Currently — June 29th, 2022
The weather, currently.
Hurricane season is rapidly increasing in activity this week, with the National Hurricane Center currently tracking three separate areas of interest.
Potential Tropical Cyclone Two is passing over Trinidad and Tobago on Tuesday night, putting the southern Caribbean country on alert for any potential impacts. The potential cyclone is expected to strengthen into Tropical Storm Bonnie as it slides near the coast of Venezuela this week. Conditions are favorable for potential rapid strengthening, potentially into a hurricane, before the system arrives on the coast of Nicaragua on Friday or Saturday.
A separate area of disturbed weather in the Gulf of Mexico could bring up to six inches of rain to the Gulf Coast states over the weekend, whether or not it officially organizes into a tropical system.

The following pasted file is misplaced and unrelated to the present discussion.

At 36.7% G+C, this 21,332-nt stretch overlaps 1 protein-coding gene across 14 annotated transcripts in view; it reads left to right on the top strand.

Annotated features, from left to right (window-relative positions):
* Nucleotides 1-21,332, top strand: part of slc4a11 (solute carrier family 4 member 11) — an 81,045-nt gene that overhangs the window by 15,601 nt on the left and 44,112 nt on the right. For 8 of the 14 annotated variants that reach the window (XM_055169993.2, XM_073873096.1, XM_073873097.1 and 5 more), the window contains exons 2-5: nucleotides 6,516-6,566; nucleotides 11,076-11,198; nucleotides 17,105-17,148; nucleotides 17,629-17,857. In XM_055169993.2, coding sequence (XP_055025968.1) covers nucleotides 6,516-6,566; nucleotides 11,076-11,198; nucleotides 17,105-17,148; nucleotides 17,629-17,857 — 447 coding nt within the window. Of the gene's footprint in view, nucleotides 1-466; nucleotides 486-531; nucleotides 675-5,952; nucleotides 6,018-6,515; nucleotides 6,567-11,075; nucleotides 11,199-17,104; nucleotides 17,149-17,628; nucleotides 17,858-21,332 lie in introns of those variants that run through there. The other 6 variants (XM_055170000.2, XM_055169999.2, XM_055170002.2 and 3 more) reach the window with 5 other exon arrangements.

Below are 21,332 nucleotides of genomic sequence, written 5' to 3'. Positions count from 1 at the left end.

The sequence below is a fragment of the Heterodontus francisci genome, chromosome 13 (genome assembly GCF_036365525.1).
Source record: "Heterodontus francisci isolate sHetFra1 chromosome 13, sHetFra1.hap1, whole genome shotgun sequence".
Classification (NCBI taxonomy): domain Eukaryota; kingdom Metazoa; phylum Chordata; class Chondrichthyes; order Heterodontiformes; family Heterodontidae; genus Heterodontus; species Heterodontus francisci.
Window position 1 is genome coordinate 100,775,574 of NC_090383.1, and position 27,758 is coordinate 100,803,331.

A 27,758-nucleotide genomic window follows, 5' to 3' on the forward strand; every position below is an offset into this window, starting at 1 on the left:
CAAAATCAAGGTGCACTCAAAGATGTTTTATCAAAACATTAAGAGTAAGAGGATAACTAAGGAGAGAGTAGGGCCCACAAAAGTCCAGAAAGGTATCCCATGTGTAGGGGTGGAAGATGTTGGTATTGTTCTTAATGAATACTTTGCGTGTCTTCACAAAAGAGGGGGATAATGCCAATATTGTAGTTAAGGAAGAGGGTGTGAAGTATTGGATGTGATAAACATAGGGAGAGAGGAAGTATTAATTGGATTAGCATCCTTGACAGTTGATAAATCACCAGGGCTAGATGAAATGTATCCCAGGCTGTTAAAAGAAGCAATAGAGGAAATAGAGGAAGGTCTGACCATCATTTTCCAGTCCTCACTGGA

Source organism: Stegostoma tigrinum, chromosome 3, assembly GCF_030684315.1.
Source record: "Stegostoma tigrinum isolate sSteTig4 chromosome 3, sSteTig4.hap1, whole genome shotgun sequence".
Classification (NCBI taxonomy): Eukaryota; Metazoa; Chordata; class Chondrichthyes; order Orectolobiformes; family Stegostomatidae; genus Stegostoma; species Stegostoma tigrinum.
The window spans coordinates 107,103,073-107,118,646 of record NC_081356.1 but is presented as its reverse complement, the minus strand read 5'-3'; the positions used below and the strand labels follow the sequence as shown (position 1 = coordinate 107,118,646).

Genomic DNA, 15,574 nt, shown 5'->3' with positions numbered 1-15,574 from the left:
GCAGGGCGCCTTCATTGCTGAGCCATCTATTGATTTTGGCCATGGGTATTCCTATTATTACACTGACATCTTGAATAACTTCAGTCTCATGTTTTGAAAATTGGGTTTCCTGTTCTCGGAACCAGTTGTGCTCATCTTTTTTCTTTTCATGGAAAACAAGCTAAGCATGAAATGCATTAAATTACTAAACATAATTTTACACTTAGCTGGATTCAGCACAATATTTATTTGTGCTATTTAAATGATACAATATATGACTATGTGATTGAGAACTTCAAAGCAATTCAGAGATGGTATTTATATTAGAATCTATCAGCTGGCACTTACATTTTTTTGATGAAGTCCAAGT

Elsewhere, a third area of thunderstorms in the central Atlantic could strengthen this week as it approaches the Eastern Caribbean.
This hurricane season’s activity is expected to be much above normal. You can use Currently’s interactive seasonal hurricane landfall map to plan how much of an increased risk you personally face.
What you need to know, currently.
One of Currently’s contributors, Grennan Milliken, recently wrote a story about the malaria vaccine as a form of climate resilience and advocacy.
“As climate change persists, new weather systems could allow malaria to spread and thrive more easily, making the malaria vaccine a form of climate resiliency,” Milliken writes.
“In fact, weather systems are one of the most important factors to consider when tracking the spread of malaria, Milliken continues. “Some researchers have taken this fact and tried to posit what will happen to the spread of malaria as climate change persists. Many have even wondered if the disease could re-enter places it has been eradicated from — imagining Anopheles mosquitoes taking over cities like Houston or Atlanta. But this ignores a lot of other environmental and societal factors that also have roles to play in the spread of these malaria vectors.”
Click here to read the full story!